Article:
THE FUTURE OF SELF HEALING ASPHALT PAVEMENT
Asphalt is known to be easy to be applied as pavements. Although it is easy, asphalt is not that durable, as it is susceptible to weariness and damages, for example, potholes. Potholes occur when water separates the adhesion bond between the aggregate and bitumen. Recently, new breakthroughs are popping as scientists have found what could be the solution for potholes. They found out that by applying certain additives, asphalt self-healing properties can be improved greatly.
The self-healing properties can be greatly improved under certain temperatures. As for the additives themselves, there are three known additives or methods that could be done: by incorporating nanoparticles, induction heating, and rejuvenation. However, the most promising method is the induction heating pioneered by Minsk back in 1968. The induction heating is done by adding steel fibres in the asphalt mixture and when cracks are seen to be developing, electrical current flows into the asphalt which is a result would “warm” the asphalt which ultimately will promote the asphalt to fill the problematic cracks.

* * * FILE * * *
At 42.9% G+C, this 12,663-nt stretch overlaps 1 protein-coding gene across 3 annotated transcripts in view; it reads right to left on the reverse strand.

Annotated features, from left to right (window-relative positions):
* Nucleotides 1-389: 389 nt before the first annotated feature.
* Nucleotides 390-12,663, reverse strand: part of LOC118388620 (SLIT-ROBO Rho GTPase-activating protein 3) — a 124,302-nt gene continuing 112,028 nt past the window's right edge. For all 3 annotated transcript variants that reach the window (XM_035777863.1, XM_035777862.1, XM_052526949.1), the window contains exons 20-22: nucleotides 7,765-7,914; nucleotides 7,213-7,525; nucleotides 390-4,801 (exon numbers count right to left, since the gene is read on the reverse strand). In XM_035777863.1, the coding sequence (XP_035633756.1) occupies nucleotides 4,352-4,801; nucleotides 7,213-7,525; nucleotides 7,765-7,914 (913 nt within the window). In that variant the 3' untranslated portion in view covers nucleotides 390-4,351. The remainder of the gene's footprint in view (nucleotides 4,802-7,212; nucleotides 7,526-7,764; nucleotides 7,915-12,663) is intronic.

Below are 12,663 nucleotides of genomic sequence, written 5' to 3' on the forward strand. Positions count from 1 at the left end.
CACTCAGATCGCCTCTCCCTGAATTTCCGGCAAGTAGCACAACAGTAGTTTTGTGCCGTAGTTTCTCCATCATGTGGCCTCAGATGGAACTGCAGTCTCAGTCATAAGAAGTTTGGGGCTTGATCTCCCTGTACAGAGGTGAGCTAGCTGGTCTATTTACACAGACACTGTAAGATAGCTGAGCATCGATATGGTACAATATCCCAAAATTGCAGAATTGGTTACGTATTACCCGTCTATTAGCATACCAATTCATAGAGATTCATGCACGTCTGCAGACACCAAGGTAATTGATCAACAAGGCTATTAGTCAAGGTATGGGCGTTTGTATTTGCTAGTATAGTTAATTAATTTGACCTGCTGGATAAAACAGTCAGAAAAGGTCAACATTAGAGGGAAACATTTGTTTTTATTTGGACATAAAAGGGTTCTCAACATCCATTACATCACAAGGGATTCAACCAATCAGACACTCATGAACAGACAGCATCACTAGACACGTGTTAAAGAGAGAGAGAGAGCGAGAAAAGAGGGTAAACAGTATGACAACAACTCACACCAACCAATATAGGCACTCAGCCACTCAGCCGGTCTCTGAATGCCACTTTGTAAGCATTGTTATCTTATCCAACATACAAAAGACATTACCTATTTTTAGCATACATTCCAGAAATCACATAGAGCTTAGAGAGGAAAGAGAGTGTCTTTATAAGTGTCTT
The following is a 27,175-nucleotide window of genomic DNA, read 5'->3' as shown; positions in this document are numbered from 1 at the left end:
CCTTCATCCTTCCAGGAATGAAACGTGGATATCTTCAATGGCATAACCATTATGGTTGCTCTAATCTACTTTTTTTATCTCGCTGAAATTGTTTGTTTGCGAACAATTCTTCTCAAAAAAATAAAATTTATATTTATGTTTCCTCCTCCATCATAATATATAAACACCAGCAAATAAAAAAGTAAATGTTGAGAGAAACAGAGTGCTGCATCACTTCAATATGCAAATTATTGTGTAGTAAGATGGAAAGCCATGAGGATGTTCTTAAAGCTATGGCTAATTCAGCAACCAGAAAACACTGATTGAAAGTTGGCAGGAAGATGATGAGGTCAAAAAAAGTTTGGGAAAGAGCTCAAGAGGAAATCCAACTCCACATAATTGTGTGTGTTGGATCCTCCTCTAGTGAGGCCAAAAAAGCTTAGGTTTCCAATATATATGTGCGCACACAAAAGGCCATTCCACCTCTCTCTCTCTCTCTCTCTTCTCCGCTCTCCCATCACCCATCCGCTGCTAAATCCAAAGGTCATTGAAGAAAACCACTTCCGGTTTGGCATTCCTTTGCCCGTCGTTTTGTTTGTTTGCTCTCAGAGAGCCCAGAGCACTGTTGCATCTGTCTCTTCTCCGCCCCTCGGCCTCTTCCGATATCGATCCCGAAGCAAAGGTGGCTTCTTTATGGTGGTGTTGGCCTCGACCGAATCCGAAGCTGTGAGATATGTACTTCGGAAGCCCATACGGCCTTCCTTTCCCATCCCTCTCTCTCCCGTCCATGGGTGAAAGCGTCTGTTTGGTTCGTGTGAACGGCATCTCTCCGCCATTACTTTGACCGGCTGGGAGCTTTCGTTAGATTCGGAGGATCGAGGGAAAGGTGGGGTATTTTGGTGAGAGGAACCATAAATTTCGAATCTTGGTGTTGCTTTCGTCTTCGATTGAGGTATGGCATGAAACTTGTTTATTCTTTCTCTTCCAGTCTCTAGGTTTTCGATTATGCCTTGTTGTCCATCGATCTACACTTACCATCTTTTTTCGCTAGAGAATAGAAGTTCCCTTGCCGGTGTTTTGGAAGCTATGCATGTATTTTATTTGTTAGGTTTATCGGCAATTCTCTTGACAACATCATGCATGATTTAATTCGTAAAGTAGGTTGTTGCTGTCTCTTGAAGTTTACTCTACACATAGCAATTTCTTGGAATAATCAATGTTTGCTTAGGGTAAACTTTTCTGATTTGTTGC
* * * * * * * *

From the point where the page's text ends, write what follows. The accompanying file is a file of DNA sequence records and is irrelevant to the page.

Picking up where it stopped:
As of now, this method has been experimented on public road pavements in the Netherlands by Erik Schlangen, a professor from Delft University. Schlangen stated that even though incorporating this method would cost 25% more than the conventional asphalt pavement, the life of the pavements would be doubled and could save millions in costs. Applying this method might be a good solution to minimize cost and reducing pollutions, as asphalt needs to be reapplied every time it shows damages.
Tabaković, A., & Schlangen, E. (2015). Self-healing technology for asphalt pavements. In Self-healing materials (pp. 285-306). Springer, Cham.